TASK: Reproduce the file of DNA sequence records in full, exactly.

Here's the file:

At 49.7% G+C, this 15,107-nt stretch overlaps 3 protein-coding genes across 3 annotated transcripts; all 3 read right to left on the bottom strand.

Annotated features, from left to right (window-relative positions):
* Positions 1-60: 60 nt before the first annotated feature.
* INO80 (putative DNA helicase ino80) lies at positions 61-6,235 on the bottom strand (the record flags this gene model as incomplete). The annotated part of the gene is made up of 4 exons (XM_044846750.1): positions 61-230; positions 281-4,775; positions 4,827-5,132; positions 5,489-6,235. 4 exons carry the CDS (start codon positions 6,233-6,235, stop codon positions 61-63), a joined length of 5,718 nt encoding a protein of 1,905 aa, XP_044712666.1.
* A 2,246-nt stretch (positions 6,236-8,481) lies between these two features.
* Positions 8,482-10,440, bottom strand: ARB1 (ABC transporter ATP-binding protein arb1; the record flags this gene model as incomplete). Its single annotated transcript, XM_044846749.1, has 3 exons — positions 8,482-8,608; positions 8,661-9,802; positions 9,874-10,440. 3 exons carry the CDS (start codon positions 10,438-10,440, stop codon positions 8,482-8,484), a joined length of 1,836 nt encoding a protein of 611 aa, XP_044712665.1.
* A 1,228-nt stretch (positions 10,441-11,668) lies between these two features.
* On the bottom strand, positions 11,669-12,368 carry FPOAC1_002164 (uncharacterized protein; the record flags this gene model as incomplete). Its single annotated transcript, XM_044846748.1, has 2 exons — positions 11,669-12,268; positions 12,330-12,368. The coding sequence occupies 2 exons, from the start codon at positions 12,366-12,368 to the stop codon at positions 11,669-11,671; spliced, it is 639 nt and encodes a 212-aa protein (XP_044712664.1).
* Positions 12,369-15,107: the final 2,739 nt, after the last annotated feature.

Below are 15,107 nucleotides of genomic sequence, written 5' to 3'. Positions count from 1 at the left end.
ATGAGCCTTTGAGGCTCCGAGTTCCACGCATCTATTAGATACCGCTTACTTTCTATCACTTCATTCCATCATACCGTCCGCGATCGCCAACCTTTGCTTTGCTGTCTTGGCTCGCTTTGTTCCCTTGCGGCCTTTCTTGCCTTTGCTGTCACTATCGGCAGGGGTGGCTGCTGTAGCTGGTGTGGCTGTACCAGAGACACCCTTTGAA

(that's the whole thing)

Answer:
At 49.7% G+C, this 15,107-nt stretch overlaps 3 protein-coding genes across 3 annotated transcripts; all 3 read right to left on the bottom strand.

Annotated features, from left to right (window-relative positions):
* Positions 1-60: 60 nt before the first annotated feature.
* INO80 (putative DNA helicase ino80) lies at positions 61-6,235 on the bottom strand (the record flags this gene model as incomplete). The annotated part of the gene is made up of 4 exons (XM_044846750.1): positions 61-230; positions 281-4,775; positions 4,827-5,132; positions 5,489-6,235. 4 exons carry the CDS (start codon positions 6,233-6,235, stop codon positions 61-63), a joined length of 5,718 nt encoding a protein of 1,905 aa, XP_044712666.1.
* A 2,246-nt stretch (positions 6,236-8,481) lies between these two features.
* Positions 8,482-10,440, bottom strand: ARB1 (ABC transporter ATP-binding protein arb1; the record flags this gene model as incomplete). Its single annotated transcript, XM_044846749.1, has 3 exons — positions 8,482-8,608; positions 8,661-9,802; positions 9,874-10,440. 3 exons carry the CDS (start codon positions 10,438-10,440, stop codon positions 8,482-8,484), a joined length of 1,836 nt encoding a protein of 611 aa, XP_044712665.1.
* A 1,228-nt stretch (positions 10,441-11,668) lies between these two features.
* On the bottom strand, positions 11,669-12,368 carry FPOAC1_002164 (uncharacterized protein; the record flags this gene model as incomplete). Its single annotated transcript, XM_044846748.1, has 2 exons — positions 11,669-12,268; positions 12,330-12,368. The coding sequence occupies 2 exons, from the start codon at positions 12,366-12,368 to the stop codon at positions 11,669-11,671; spliced, it is 639 nt and encodes a 212-aa protein (XP_044712664.1).
* Positions 12,369-15,107: the final 2,739 nt, after the last annotated feature.

Below are 15,107 nucleotides of genomic sequence, written 5' to 3'. Positions count from 1 at the left end.
ATGAGCCTTTGAGGCTCCGAGTTCCACGCATCTATTAGATACCGCTTACTTTCTATCACTTCATTCCATCATACCGTCCGCGATCGCCAACCTTTGCTTTGCTGTCTTGGCTCGCTTTGTTCCCTTGCGGCCTTTCTTGCCTTTGCTGTCACTATCGGCAGGGGTGGCTGCTGTAGCTGGTGTGGCTGTACCAGAGACACCCTTTGAA